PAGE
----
The state controlled
The article reads
"Four more foreign law firms will be allowed to practice in
Under the Qualifying Foreign Law Practice Licenses scheme foreign law firms are allowed to practice in all areas of law except domestic areas of litigation and general practice, like family or criminal law. They are given an initial five years license period.
The four firms are: Gibson, Dunn & Crutcher, Jones Day, Linklaters and Sidley Austin. They join six other law firms awarded licenses in 2008.
Chosen from 23 applications, the four firms have "extensive global networks" and "deep expertise in key practice areas". This will support the growth of the economy here and the development of legal services, the ministry said in a statement. The ministry added that the scheme also aims to reinforce
Their working in
And its judges are all poodles for Lee Kuan Yew government. They routinely deliver judgments tailored to please the Lees.
As for police powers, they are unlimited. They can search you anytime, anywhere and even lock you indefinitely.
In 2008, I was jailed, deported and disbarred in that island, for writing a blog critical of Lee's judges. (Not that the Singapore disbarment has affected me one bit, since the California Bar where I practice have decided to totally ignore it, and so has the English Bar of which I am also a member). Chee Soon Juan, the Secretary General of an opposition party has been repeatedly jailed and bankrupted just for exercising his human rights of free speech. So have a series of political opponents who have been destroyed for doing just that.
It is puzzling now to see top law firms from respectable proud and well respected democracies such as the UK, Australia and elsewhere, who must be fully aware of what Singapore is in this Internet age, willingly coming to Singapore for the work. Being motivated for profit is understandable, but should they not also consider the way they make that money. Is not having an office in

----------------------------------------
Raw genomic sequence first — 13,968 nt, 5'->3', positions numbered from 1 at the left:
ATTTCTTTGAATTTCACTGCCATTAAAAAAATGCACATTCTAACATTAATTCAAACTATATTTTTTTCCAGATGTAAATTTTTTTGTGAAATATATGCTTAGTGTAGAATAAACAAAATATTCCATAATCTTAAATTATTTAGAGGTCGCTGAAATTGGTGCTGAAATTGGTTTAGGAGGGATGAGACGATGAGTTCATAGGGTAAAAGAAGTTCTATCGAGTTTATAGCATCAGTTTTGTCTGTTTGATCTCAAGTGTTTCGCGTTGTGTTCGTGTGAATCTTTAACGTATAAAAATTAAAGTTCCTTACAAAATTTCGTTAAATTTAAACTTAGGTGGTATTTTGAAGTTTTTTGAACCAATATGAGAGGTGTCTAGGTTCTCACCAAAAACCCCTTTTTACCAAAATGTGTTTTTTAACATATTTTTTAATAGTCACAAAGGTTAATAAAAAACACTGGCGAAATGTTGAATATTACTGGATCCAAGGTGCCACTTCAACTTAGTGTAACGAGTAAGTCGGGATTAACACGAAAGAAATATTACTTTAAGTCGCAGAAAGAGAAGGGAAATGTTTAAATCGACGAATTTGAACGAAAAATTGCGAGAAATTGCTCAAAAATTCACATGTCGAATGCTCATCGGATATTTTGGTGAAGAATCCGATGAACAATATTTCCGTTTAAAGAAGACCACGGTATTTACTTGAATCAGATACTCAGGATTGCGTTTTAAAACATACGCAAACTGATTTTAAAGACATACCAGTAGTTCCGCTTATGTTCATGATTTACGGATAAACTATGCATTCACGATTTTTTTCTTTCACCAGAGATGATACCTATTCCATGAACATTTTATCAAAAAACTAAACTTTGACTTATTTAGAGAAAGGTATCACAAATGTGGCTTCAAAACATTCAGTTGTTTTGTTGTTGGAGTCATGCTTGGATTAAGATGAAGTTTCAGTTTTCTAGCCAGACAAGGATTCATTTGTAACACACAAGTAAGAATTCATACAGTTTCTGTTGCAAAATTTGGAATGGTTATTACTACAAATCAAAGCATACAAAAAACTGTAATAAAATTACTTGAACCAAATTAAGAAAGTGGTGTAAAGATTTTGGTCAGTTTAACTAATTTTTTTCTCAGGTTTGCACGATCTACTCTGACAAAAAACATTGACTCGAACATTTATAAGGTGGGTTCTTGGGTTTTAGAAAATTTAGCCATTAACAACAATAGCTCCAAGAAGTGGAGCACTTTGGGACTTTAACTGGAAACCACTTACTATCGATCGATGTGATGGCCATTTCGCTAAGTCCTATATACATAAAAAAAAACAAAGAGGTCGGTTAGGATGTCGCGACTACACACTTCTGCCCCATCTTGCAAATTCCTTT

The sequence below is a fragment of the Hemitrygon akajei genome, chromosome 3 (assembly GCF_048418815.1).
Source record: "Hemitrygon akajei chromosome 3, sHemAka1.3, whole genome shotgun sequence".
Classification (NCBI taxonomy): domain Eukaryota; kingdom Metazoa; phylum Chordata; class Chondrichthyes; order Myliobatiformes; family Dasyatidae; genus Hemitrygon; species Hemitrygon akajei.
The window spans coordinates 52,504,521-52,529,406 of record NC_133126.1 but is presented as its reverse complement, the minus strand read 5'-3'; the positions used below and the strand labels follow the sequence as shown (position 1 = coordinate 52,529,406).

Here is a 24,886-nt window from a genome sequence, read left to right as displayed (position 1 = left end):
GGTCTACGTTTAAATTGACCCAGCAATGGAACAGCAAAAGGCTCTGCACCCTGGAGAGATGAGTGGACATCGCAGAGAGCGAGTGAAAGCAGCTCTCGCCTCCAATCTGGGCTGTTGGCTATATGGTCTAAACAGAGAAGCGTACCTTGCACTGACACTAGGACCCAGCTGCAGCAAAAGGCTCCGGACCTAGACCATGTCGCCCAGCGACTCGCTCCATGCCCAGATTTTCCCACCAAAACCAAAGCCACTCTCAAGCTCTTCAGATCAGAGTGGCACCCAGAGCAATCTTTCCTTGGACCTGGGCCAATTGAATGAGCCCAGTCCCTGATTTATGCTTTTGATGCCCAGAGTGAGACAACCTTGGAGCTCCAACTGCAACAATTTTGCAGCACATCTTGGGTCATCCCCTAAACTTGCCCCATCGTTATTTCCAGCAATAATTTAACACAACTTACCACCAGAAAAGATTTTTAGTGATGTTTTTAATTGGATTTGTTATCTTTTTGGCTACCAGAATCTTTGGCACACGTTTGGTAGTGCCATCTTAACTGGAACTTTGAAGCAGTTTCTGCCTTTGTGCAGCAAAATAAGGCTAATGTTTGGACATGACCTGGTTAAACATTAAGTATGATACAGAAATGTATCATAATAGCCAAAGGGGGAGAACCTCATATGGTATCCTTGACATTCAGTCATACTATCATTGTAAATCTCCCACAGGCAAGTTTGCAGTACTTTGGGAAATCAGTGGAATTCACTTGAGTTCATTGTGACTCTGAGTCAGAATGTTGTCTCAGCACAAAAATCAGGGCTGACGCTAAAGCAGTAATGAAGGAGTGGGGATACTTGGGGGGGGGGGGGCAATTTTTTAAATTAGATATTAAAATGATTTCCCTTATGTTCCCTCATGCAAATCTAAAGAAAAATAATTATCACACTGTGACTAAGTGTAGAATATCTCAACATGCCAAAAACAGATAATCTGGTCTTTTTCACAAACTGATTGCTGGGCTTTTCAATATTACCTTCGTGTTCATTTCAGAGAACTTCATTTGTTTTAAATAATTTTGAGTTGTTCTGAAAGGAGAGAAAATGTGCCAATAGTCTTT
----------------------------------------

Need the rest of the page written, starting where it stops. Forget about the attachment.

Moreover this raises a very important question. Regardless of any area of the law, it sometimes has to do with constitutional law. For instance in a libel case, a defense would be the right to express oneself. The same would apply in an intellectual property case and for that matter in a wide variety of situations. The question here is how are these foreign lawyers who are accustomed to appear before independent judges in their countries, going to come to terms with the decision of a Kangaroo legal system which denies such rights?
Have they considered how they would deal with a situation when they have to appear before a disgraced Lee Kuan Yew judge such as Belinda Ang Saw Ean who willingly bends the law for her master's pleasure?
Granted, most of the cases dealt with by these foreign lawyers will be commercial in nature, are we to assume that a judge who willingly abuses the law to please Lee Kuan Yew in a defamation lawsuit will somehow become impartial in a case non political in nature?
Have these foreign law firms been told that Singapore, a crowded island of no less that 5 million only has about 2,000 local lawyers and a shrinking number at that. And do they know that the reason for this de minimus totally inadequate number is because all the local lawyers who know first hand what Lee's Kangaroo courts are, have decided not to have anything more to do with it and have all left for Australia and the West. And do they know that they, the foreign lawyers, are in fact taking the places of
And are they aware that just like Gopalan Nair, myself, a former
I am not sure if they know this or don't but sooner or later they will have to come to terms either with their conscience or their clients when things go wrong, when they will realize that it is not so good working in dictatorships like Singapore or North Korea. It is not good for their soul and neither is it for their client; unless of course he is a money launderer millionaire of which there are many running around in Lee Kuan Yew’s paradise island.
Attorney at Law
A Singaporean in Exile